Four ways for UK restaurants to elevate Christmas menus

From creative food waste strategies to evolving plant-based possibilities, Christmas is a time for festive innovation, with Egg Soldiers discussing on-trend menu areas for UK restaurants
Christmas turkey
Here at Egg Soldiers, we love nothing more than getting creative in the kitchen.

And, with December fast approaching, our thoughts are turning to Christmas dinner menus, with the team actively brainstorming ways of adding extra touches of flair to traditional plates and discussing strategies for minimising and utilising food waste across the season.

And so, with one eye on Christmas 2023, here are a few bite-sized ways of making UK Christmas offerings stand out:

Get In The Sharing Spirit
Spectacular centrepieces are always a great way of bringing people together at Christmas, with sharing a fundamental of the season.

  • Consider decadent Christmas sausage roll wreaths (easily switched to plant-based, if needs be); creative charcuterie boards; or luxurious brioche wheels with gooey cheese centres.

  • Go big with colourful sharing platters, mix-match plates, gravy boats, serving bowls and silverware, or take a run on a theme and have them all tie together.

  • Where possible, utilise the carving, serving and pouring of applicable dish elements within eye-shot of your diners, delivering memorable Christmas dinner theatrics.

  • Leave candles and glitter off the tables and let colourful sides do the talking, sides such as roast pumpkin or beetroot with roast parsnips – sides that help the spread come alive!

Mini Christmas bites
Ignore cheese and pineapple on cocktail sticks and flaccid potato wedges with a sour cream dip, and instead bring the festivities to life by inventing mini-mouthfuls that deliver rich, festive flavours with each bite.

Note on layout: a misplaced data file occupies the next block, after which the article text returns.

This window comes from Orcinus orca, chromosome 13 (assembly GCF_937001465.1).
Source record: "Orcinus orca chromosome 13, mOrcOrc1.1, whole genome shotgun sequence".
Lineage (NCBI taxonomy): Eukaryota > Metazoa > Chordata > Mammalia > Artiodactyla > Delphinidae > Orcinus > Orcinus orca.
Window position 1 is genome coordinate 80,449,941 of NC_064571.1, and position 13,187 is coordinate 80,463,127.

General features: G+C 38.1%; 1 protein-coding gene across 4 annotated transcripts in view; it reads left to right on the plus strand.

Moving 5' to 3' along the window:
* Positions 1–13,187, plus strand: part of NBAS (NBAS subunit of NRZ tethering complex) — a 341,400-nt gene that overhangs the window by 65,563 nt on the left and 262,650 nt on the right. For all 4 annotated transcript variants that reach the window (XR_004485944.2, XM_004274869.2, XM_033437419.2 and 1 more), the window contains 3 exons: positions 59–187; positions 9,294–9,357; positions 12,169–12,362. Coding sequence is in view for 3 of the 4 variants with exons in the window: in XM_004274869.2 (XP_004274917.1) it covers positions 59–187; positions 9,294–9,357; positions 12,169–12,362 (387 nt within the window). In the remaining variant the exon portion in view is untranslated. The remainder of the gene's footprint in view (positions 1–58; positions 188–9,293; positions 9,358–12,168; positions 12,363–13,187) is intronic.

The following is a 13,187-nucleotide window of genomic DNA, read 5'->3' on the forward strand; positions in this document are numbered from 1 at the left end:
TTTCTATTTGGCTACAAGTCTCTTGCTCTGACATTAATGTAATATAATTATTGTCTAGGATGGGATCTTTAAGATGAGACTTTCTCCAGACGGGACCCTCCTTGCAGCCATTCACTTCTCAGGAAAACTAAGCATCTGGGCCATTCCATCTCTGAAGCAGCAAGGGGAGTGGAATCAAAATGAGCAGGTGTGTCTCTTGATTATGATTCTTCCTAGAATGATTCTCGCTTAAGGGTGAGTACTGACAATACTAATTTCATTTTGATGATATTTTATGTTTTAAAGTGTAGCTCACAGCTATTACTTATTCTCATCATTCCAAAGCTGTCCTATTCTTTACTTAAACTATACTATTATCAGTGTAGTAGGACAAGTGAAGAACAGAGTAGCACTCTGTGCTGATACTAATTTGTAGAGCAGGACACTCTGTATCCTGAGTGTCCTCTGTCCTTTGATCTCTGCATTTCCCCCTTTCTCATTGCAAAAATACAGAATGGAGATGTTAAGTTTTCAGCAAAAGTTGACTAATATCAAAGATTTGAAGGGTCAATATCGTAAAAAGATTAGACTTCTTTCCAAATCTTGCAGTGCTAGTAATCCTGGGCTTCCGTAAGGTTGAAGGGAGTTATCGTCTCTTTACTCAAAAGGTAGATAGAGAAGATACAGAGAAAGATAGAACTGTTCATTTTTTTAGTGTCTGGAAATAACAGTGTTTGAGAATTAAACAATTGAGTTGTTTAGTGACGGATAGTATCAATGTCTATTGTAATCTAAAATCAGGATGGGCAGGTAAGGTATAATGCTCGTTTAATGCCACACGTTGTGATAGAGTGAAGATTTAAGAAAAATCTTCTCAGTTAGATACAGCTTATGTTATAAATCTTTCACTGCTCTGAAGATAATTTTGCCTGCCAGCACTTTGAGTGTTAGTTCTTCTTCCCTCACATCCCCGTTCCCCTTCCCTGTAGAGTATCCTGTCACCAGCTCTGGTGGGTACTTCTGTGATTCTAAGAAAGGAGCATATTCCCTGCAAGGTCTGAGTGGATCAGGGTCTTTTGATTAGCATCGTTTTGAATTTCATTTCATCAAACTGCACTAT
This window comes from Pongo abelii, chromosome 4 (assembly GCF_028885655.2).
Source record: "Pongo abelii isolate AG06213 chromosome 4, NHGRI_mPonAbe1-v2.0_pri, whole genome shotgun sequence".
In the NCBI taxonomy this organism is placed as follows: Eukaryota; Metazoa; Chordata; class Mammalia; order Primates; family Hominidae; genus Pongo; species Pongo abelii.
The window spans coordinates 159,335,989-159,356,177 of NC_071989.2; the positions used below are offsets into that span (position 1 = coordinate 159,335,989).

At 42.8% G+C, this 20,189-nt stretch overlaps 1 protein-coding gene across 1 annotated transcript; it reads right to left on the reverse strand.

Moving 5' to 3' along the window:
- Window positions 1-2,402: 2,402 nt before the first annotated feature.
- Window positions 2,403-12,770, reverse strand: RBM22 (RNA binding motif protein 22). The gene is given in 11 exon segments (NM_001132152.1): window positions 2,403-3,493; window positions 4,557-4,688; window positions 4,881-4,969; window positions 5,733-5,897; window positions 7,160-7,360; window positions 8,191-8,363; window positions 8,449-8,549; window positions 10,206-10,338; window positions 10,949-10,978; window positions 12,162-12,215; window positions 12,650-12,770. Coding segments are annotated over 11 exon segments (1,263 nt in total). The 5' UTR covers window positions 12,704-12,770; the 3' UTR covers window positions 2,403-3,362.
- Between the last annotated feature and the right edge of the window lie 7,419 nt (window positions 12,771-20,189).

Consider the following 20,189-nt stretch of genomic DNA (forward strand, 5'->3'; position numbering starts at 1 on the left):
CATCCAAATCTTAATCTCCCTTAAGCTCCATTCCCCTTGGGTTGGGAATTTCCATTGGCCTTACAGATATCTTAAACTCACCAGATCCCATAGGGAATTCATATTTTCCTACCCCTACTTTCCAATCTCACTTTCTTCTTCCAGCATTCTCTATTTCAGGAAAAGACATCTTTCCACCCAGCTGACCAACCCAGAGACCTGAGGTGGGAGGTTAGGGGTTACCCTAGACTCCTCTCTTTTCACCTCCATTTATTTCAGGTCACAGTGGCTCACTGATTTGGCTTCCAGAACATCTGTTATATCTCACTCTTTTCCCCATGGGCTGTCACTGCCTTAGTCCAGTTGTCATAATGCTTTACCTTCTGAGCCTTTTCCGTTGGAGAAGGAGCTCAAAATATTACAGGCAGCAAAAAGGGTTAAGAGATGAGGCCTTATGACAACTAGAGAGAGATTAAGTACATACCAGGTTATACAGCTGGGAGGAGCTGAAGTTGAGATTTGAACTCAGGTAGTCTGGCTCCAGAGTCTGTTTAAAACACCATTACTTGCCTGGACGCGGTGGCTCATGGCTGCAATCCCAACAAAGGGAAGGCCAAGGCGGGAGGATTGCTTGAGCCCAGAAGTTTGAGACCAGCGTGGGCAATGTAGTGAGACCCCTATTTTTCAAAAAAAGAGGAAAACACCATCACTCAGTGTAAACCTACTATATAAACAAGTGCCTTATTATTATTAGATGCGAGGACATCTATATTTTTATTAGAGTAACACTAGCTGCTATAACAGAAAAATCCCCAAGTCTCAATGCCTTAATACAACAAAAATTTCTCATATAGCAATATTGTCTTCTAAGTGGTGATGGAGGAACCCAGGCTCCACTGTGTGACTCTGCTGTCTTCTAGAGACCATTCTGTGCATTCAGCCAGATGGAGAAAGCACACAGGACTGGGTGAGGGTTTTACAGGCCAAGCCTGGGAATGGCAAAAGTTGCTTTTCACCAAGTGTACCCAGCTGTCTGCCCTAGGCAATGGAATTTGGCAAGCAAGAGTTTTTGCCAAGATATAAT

• Give family favourites like pigs in blankets a new lease of life by spicing them with exotic flavours, like 'nduja and honey.

  • Try a one-bite Christmas dinner by stuffing freshly baked crispy potato skins with turkey, stuffing and all the trimmings.
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Food waste festivities
With the ongoing cost of living crisis casting a cloud over the holiday season, we’re also exploring ways to make food go further by reducing food waste. Being creative in the kitchen isn’t just about whipping up new flavour combinations; it’s also about clever cooking using what you already have.

  • Scraps like vegetable peelings and salmon skin can be baked to make delicious homemade crisps. And allowing people to serve themselves tends to result in less waste on the plate and more that can be put in the fridge and taken out later.

  • Ballotine and stuff the legs of your turkey. This will give them their own stand-out point of difference and encourage people to eat more of them!

  • Don’t let panettone go to waste! Innovate with surplus or overstocked puddings by using slices for French toast; crumble up pieces to use as rich cheescake crust; make a bread and butter pudding panettone, soaking the layers in custard and brandy; or use chunks in ice cream with marmalade for a seasonal dessert special.

  • Zest or peel strips off your citrus fruit just before you cut it to juice it for a recipe. Keep the zest/peel in the fridge and add it to anything from stuffings to cakes and the peel strips into drinks. It makes everything a bit nicer and means you don’t have the mismatch of naked lemons sitting around going mouldy or fragrant peel going in the bin.


Plant-based possibilities
Plant-based Christmas menu items are now something of an essential across UK hospitality, with a growing number of restaurants delivering innovative, decadent meat-free riffs on classic holiday fare.

  • On its Christmas 2022 menu, vegan French bistro Refuel Your Soul elevates its plant-based turkey supreme roll with three, decadently dairy-free elements: chestnut mousse, truffles and cepes cream, and gratin dauphinois. By effectively replacing dairy-based cream and milk, traditionally luxurious main course additions and side dishes can easily be revamped to reach a vegan audience.

  • At Cafe Van Gogh, the 100% vegan, non-profit restaurant based in Brixton (London), the team are offering a Christmas main course of smoked tofu, leek and blue cheese pithivier with parsnip purée, buttered savoy cabbage and a port and chestnut sauce. Take inspiration and use festive puff pastries as vehicles for flavourful plant-based combos, with rich, sticky vegan gravy a must.

  • The humble cauliflower has been a go-to for plant-based brands for a while now, with steaks, wings and mince among its many meat-esque applications. Consider boiling and then mashing it with gruyère cheese, thyme and garlic to make a low-carb pommes aligot alternative that everyone will want seconds of.
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